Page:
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Why is there a pilot shortage in the US?

Airline Pilots Commuting
FILE – In this Nov. 24, 2004 file photo, a United Airlines pilot walks to security check point at O’Hare International Airport, in Chicago. One in five airline pilots lives at least 750 miles from work, according to a study by scientific advisers to the government, raising concerns that long commutes to airports could lead to fatigue in the cockpit. (AP Photo/Nam Y. Huh, file)

The dearth of commercially trained aviators is expected to ground July 4th travelers and is already leading to thousands of cancelled flights a day in the U.S.  So why is there a pilot shortage?

Many pilots are aging out of the job and retiring.  Plus,  during the pandemic, thousands of pilots who refused the Biden administrations mandatory vaccine order were fired or offered early retirement packages.  Others were fired or furloughed because of lack of travel demand.   As of  2019, baby boomers made up almost half the pilots in the air and now they want to retire on the ground.

As more and more Americans are booking flights post pandemic, there aren’t enough pilots to fly all the planes needed to meet the demand.

U.S. airlines need to hire 12,000 pilots this year alone to meet the demand and the hiring pool does not meet amount.

So numerous solutions are being floated to expand the universe of pilots — including raising the retirement age, reducing the number of required training hours for commercial pilots and providing greater financial aid and other incentives for young people to choose the profession.

The union representing American Airlines warned about these very real staffing shortages when employees starting losing their jobs for refusing to get the COVID vaccine.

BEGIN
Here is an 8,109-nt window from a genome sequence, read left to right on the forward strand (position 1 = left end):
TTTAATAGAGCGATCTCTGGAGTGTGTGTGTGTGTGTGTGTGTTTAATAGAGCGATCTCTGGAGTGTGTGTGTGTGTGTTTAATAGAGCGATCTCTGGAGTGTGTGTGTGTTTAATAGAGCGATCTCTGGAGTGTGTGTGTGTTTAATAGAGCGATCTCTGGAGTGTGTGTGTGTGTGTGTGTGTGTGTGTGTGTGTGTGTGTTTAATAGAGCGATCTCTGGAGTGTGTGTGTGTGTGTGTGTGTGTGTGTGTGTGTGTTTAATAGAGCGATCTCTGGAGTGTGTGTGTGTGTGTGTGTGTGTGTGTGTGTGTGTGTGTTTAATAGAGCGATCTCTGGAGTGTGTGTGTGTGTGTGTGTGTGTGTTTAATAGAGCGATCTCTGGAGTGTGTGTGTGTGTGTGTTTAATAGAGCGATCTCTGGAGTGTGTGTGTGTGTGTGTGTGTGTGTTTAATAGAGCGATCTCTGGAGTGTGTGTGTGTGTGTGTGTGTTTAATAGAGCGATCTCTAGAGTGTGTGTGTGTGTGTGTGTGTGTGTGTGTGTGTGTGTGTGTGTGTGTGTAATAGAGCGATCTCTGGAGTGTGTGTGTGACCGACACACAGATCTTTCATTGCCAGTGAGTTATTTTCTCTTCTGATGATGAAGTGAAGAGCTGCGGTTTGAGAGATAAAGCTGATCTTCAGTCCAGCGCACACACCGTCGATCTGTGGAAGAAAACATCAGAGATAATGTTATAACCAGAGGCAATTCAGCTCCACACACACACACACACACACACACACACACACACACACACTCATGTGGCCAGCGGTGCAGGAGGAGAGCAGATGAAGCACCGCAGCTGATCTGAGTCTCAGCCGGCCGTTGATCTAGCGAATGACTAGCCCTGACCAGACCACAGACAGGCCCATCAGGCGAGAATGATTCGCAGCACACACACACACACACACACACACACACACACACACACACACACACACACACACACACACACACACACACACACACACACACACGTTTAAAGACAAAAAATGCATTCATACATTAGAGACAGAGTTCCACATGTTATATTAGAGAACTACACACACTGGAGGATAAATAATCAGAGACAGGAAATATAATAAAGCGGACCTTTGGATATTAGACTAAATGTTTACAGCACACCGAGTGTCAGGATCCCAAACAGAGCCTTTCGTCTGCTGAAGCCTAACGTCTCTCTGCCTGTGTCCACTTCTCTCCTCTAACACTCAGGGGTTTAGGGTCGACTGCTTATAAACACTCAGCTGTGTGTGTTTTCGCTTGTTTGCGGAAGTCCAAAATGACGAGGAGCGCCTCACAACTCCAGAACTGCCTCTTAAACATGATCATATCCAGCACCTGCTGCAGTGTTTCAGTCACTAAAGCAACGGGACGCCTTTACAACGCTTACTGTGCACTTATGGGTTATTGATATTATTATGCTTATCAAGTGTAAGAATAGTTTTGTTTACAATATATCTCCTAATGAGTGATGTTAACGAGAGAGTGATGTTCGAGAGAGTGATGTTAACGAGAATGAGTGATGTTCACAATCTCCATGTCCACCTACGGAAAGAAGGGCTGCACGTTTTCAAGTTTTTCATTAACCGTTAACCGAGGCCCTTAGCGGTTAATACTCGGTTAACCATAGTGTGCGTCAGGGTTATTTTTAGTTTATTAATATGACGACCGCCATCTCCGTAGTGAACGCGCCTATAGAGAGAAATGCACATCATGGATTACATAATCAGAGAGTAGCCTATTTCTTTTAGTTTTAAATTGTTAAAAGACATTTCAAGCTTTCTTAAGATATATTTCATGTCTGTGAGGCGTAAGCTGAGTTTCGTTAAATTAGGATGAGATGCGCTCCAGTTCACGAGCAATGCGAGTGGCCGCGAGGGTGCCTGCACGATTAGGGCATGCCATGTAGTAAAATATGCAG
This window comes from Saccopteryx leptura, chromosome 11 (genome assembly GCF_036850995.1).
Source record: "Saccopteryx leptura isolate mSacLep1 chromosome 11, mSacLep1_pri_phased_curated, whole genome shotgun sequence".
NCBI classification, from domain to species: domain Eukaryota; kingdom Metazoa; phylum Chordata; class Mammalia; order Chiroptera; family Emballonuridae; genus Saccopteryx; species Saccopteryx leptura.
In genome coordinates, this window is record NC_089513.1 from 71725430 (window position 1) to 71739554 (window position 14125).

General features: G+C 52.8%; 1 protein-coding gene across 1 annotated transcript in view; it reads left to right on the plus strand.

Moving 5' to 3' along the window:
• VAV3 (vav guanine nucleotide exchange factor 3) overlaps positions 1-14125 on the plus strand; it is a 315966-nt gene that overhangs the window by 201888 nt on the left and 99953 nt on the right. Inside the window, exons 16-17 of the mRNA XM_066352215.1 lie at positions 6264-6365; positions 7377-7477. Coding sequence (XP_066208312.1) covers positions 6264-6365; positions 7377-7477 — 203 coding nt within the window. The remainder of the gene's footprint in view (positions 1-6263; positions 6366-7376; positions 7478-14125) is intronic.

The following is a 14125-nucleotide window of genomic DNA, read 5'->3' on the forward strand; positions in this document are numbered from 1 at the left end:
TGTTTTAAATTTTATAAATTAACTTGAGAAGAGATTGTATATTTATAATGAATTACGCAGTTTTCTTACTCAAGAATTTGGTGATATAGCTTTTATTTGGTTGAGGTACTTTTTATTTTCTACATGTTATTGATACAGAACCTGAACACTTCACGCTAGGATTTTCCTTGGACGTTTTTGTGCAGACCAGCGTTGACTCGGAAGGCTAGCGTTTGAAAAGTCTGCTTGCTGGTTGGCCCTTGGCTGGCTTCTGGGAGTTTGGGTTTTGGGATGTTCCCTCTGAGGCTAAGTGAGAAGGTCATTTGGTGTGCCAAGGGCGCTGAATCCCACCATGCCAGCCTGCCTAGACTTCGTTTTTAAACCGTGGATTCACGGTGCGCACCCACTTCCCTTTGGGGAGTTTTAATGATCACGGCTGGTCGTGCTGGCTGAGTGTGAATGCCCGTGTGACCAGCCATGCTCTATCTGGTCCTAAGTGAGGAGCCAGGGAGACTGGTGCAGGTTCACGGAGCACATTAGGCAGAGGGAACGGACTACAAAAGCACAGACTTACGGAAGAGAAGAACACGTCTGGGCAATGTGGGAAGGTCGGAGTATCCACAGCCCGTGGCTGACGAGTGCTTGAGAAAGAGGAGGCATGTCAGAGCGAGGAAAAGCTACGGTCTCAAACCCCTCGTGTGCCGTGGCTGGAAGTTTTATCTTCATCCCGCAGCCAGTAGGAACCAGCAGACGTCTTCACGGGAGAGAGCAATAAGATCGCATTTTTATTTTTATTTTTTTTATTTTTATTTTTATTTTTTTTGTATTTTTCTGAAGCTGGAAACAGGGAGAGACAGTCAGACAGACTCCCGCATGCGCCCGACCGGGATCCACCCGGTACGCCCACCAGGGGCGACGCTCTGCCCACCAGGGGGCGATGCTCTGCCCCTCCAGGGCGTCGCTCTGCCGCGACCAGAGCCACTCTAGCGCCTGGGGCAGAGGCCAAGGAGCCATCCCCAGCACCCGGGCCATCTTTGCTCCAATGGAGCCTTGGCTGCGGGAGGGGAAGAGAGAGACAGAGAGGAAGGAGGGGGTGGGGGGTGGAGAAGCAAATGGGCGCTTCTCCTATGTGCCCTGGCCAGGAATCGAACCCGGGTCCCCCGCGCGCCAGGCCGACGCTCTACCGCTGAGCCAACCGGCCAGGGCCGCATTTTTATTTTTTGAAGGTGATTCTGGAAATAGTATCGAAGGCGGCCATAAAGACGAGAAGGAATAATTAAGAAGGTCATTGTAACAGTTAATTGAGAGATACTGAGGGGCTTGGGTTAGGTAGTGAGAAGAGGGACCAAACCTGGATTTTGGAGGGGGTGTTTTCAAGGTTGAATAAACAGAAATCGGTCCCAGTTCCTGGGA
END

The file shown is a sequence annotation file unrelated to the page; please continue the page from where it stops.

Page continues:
“What we’re looking for is to ensure that there’s a pilot in the cockpit,” said Dennis Tajer, the spokesman for Allied Pilots Association. “If you suddenly one day have 4,000-plus pilots that are not able to fly, that’s a big deal. That’s worse than this past summer.”

American Airlines announced it is cutting service to four cities because of the pilot shortage.  As of Sept. 7,  American will no longer serve Islip or Ithaca in New York; Toledo, Ohio; or Dubuque, Iowa.

In addition, Delta is cutting back flights from several major cities after adjusting schedules due to staffing shortages.

Because of the mounting logistical snarls, Delta relieved pressure by proactively thinning the schedule over Memorial Day and through the balance of June.  Now, Delta announced it will also be “cutting around 100 daily flights from its schedule from July 1 through Aug. 7 to help the company get ahead of any logistical issues.”

Meanwhile, United Airlines is cutting 50 daily domestic flights from Newark Liberty International Airport starting July 1 due to capacity constraints, airport construction and air traffic control — not airline staffing shortfalls.